verb (used without object)
verb (used with object)
- a flat tool for spreading and smoothing plaster or stucco.
- a tool for polishing marble.
- loose fragments of rock, ore, etc., that have been moved from one place to another by the action of wind, water, etc.
- ore that has been washed downhill from an orebody and is found lying on the surface of the ground.
- any mineral in suspension in water.
Origin of float
Synonyms for float
Examples from the Web for floats
Contemporary Examples of floats
The film often floats back and forth between these moments of satire and sadness.‘Force Majeure’ and the Swedish Family Vacation From Hell
October 27, 2014
But Still Walking is bathed in lovely summer light, and it floats on air.The Oscar International Film Festival: ‘Stranger By the Lake’ and Foreign Films You Should Watch
February 2, 2014
There were a couple of black children on one of the floats, and a plump black tuba player marched with the high school band.‘The Land of the Permanent Wave’ Is Bud Shrake’s Classic Take on ‘60s Texas
February 2, 2014
The festival, like all Jewish festivals, floats around the calendar—this year, in fact, it falls on Thanksgiving.Sarah Palin Is Here to Save Christmas, Thank God
November 13, 2013
But she ran a badly flawed campaign, Obama won, and Hillary is now an international diplomat who floats above partisan politics.The Hillary Fantasy
November 21, 2011
Historical Examples of floats
I can only say that in any case it is of the kind that floats and is unfixed.Alarms and Discursions
G. K. Chesterton
The swan pushes from the bank and floats dreaming into mid stream.Monday or Tuesday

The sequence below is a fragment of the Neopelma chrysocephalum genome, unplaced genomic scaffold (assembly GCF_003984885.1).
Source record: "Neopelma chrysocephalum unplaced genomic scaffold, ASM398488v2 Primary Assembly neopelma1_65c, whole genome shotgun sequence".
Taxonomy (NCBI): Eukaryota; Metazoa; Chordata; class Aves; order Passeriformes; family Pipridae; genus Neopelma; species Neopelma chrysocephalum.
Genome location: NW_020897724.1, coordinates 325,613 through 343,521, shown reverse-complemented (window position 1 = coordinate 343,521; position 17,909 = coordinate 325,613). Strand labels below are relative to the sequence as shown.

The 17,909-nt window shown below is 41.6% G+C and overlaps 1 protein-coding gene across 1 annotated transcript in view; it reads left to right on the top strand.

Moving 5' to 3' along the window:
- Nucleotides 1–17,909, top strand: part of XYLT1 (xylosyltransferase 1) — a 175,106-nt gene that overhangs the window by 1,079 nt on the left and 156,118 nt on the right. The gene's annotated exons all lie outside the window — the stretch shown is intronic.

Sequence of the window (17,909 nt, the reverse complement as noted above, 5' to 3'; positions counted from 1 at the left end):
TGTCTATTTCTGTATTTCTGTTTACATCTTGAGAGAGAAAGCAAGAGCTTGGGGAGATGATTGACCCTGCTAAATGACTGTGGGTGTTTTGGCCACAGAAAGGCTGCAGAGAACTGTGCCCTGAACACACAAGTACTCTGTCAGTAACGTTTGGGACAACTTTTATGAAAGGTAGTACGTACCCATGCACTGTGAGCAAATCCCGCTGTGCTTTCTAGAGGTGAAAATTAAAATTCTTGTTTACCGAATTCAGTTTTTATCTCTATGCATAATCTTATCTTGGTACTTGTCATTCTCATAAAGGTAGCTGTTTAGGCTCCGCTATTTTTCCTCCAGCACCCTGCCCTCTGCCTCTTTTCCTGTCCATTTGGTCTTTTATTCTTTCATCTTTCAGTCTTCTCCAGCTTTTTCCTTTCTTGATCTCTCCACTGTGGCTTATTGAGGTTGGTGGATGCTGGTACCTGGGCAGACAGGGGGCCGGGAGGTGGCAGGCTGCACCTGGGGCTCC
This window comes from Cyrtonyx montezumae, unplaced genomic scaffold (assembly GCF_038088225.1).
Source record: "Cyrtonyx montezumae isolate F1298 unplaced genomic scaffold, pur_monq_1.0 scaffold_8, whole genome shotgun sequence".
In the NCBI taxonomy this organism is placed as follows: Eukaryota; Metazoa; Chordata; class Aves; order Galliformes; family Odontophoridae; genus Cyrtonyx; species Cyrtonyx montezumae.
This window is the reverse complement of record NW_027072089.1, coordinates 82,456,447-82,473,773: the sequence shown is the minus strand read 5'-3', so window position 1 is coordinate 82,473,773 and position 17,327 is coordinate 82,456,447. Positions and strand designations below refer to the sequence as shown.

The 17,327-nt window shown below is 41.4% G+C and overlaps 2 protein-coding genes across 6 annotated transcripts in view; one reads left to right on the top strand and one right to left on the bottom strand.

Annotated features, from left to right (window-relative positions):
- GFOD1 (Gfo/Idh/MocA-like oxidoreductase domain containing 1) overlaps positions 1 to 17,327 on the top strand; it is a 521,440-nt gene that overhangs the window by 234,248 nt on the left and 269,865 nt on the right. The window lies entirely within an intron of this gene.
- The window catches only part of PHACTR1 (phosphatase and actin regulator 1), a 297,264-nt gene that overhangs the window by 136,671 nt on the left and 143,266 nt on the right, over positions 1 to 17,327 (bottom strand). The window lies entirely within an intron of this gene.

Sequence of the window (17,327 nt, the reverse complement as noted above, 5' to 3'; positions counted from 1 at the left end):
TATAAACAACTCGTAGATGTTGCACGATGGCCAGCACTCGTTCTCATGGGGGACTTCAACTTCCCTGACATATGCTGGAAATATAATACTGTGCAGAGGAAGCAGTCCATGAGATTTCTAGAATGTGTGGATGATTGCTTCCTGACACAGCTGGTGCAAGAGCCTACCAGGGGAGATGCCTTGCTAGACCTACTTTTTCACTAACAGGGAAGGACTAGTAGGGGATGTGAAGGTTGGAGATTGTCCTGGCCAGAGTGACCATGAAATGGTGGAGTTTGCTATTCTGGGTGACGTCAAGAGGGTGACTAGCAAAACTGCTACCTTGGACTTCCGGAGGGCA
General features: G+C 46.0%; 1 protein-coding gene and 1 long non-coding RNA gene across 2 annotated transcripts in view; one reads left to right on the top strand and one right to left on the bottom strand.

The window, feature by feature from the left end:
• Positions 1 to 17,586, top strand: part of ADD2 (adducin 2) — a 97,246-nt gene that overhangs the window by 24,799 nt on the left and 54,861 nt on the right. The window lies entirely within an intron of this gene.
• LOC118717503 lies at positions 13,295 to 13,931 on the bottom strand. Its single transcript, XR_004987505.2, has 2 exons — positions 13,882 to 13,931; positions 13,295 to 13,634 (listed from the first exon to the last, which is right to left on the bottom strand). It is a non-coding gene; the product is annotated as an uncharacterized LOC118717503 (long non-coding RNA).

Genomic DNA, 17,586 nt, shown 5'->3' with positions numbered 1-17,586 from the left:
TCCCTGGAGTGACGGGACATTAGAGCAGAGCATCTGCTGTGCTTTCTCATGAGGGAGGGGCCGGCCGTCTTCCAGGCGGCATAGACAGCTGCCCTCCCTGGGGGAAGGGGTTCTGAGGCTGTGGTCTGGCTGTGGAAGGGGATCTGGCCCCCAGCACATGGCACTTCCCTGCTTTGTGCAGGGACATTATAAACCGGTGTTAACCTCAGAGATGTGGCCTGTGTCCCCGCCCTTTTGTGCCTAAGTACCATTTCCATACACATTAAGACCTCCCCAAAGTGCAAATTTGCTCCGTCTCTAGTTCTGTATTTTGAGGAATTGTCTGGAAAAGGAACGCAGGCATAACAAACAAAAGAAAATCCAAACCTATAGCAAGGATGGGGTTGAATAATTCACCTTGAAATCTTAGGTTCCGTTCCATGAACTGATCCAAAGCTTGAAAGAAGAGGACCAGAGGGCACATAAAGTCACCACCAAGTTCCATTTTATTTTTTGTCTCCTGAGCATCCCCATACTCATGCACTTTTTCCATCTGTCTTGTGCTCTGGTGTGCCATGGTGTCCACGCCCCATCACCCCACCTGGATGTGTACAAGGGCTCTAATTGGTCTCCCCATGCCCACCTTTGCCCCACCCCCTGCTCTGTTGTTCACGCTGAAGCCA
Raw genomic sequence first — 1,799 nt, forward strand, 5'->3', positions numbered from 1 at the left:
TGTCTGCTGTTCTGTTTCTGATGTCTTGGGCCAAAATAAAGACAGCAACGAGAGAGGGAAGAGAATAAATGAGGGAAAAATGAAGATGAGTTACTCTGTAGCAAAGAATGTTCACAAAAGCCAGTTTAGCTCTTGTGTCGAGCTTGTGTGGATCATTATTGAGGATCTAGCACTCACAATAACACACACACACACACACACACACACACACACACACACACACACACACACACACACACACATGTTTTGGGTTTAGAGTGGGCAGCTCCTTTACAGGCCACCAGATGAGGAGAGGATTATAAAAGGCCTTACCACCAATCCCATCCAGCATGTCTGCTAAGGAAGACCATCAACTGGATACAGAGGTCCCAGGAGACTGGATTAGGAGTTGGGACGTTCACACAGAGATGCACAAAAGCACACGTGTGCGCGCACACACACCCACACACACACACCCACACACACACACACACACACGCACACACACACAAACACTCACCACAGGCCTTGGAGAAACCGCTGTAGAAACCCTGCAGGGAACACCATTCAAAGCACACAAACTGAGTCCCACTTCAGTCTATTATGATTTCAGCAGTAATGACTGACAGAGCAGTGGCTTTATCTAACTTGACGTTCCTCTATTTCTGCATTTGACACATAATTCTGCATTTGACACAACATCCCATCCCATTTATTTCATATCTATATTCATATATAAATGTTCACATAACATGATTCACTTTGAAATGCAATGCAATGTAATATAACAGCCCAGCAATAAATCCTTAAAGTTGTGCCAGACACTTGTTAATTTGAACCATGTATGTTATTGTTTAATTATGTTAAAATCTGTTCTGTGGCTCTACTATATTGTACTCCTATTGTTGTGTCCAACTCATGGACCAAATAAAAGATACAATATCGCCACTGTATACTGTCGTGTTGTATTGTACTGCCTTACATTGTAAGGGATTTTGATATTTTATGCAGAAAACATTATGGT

Any ship that floats becomes invulnerable with one of these.The Stark Munro Letters
J. Stark Munro
You've been fishing with another man's floats and losing your labor.Capt'n Davy's Honeymoon
With proper use the canoe is one of the safest crafts that floats.Taxidermy
Leon Luther Pray
- to launch or establish (a commercial enterprise, etc)
- to offer for sale (stock or bond issues, etc) on the stock market
Word Origin for float
early 12c., "state of floating" (Old English flot meant "body of water"), from float (v.). Meaning "platform on wheels used for displays in parades, etc." is from 1888, probably from earlier sense of "flat-bottomed boat" (1550s). As a type of fountain drink, by 1915.
Float.--An ade upon the top of which is floated a layer of grape juice, ginger ale, or in some cases a disher of fruit sherbet or ice cream. In the latter case it would be known as a "sherbet float" or an "ice-cream float." ["The Dispenser's Formulary: Or, Soda Water Guide," New York, 1915]
Few soda water dispensers know what is meant by a "Float Ice Cream Soda." This is not strange since the term is a coined one. By a "float ice cream soda" is meant a soda with the ice cream floating on top, thus making a most inviting appearance and impressing the customer that you are liberal with your ice cream, when you are not really giving any more than the fellow that mixes his ice cream "out of sight." ["The Spatula," Boston, July, 1908]
late Old English flotian "to float" (class II strong verb; past tense fleat, past participle floten), from Proto-Germanic *flutojanan (cf. Old Norse flota, Middle Dutch vloten), from PIE root *pleu- "to flow" (see pluvial). Of motion through air, from 1630s. Related: Floated; floating.